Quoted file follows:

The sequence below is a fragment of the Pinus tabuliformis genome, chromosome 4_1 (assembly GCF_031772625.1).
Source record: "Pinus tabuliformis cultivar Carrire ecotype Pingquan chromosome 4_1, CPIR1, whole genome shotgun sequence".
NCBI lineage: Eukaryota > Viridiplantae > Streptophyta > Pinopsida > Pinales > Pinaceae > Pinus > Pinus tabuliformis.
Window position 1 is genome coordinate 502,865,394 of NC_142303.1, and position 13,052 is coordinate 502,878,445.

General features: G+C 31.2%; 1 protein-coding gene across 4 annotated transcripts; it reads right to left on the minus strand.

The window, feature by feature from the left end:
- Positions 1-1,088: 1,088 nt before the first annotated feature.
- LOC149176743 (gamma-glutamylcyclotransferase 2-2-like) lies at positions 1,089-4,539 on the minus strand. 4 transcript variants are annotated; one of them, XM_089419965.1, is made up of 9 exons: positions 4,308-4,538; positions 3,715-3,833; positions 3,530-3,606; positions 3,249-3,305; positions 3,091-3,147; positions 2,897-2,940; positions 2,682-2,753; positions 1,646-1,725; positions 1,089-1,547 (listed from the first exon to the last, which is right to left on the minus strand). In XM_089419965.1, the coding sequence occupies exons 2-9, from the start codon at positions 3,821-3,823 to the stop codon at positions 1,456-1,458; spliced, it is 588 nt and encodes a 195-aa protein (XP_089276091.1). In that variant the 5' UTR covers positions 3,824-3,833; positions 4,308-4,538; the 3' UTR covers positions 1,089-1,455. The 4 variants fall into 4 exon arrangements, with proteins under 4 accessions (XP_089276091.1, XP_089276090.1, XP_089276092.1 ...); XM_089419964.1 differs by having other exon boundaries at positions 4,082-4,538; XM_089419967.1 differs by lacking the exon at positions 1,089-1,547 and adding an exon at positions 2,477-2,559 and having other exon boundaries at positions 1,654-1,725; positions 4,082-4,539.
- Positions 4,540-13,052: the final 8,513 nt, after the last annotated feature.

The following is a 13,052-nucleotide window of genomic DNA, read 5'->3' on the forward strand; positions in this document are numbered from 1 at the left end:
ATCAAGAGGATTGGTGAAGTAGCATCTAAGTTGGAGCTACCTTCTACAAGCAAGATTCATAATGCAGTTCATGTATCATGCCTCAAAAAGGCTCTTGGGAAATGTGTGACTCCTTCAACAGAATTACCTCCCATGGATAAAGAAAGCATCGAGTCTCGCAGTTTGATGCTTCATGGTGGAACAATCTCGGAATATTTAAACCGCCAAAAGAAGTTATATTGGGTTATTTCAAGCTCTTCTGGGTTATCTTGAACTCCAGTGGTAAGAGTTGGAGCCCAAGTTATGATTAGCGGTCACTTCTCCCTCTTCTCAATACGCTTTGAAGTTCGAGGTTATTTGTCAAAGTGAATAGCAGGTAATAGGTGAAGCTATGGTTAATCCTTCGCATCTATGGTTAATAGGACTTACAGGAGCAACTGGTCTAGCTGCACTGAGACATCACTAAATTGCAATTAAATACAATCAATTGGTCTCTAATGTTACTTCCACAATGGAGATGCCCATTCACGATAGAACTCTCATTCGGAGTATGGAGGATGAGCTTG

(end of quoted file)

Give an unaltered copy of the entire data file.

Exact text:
The sequence below is a fragment of the Pinus tabuliformis genome, chromosome 4_1 (assembly GCF_031772625.1).
Source record: "Pinus tabuliformis cultivar Carrire ecotype Pingquan chromosome 4_1, CPIR1, whole genome shotgun sequence".
NCBI lineage: Eukaryota > Viridiplantae > Streptophyta > Pinopsida > Pinales > Pinaceae > Pinus > Pinus tabuliformis.
Window position 1 is genome coordinate 502,865,394 of NC_142303.1, and position 13,052 is coordinate 502,878,445.

General features: G+C 31.2%; 1 protein-coding gene across 4 annotated transcripts; it reads right to left on the minus strand.

The window, feature by feature from the left end:
- Positions 1-1,088: 1,088 nt before the first annotated feature.
- LOC149176743 (gamma-glutamylcyclotransferase 2-2-like) lies at positions 1,089-4,539 on the minus strand. 4 transcript variants are annotated; one of them, XM_089419965.1, is made up of 9 exons: positions 4,308-4,538; positions 3,715-3,833; positions 3,530-3,606; positions 3,249-3,305; positions 3,091-3,147; positions 2,897-2,940; positions 2,682-2,753; positions 1,646-1,725; positions 1,089-1,547 (listed from the first exon to the last, which is right to left on the minus strand). In XM_089419965.1, the coding sequence occupies exons 2-9, from the start codon at positions 3,821-3,823 to the stop codon at positions 1,456-1,458; spliced, it is 588 nt and encodes a 195-aa protein (XP_089276091.1). In that variant the 5' UTR covers positions 3,824-3,833; positions 4,308-4,538; the 3' UTR covers positions 1,089-1,455. The 4 variants fall into 4 exon arrangements, with proteins under 4 accessions (XP_089276091.1, XP_089276090.1, XP_089276092.1 ...); XM_089419964.1 differs by having other exon boundaries at positions 4,082-4,538; XM_089419967.1 differs by lacking the exon at positions 1,089-1,547 and adding an exon at positions 2,477-2,559 and having other exon boundaries at positions 1,654-1,725; positions 4,082-4,539.
- Positions 4,540-13,052: the final 8,513 nt, after the last annotated feature.

The following is a 13,052-nucleotide window of genomic DNA, read 5'->3' on the forward strand; positions in this document are numbered from 1 at the left end:
ATCAAGAGGATTGGTGAAGTAGCATCTAAGTTGGAGCTACCTTCTACAAGCAAGATTCATAATGCAGTTCATGTATCATGCCTCAAAAAGGCTCTTGGGAAATGTGTGACTCCTTCAACAGAATTACCTCCCATGGATAAAGAAAGCATCGAGTCTCGCAGTTTGATGCTTCATGGTGGAACAATCTCGGAATATTTAAACCGCCAAAAGAAGTTATATTGGGTTATTTCAAGCTCTTCTGGGTTATCTTGAACTCCAGTGGTAAGAGTTGGAGCCCAAGTTATGATTAGCGGTCACTTCTCCCTCTTCTCAATACGCTTTGAAGTTCGAGGTTATTTGTCAAAGTGAATAGCAGGTAATAGGTGAAGCTATGGTTAATCCTTCGCATCTATGGTTAATAGGACTTACAGGAGCAACTGGTCTAGCTGCACTGAGACATCACTAAATTGCAATTAAATACAATCAATTGGTCTCTAATGTTACTTCCACAATGGAGATGCCCATTCACGATAGAACTCTCATTCGGAGTATGGAGGATGAGCTTG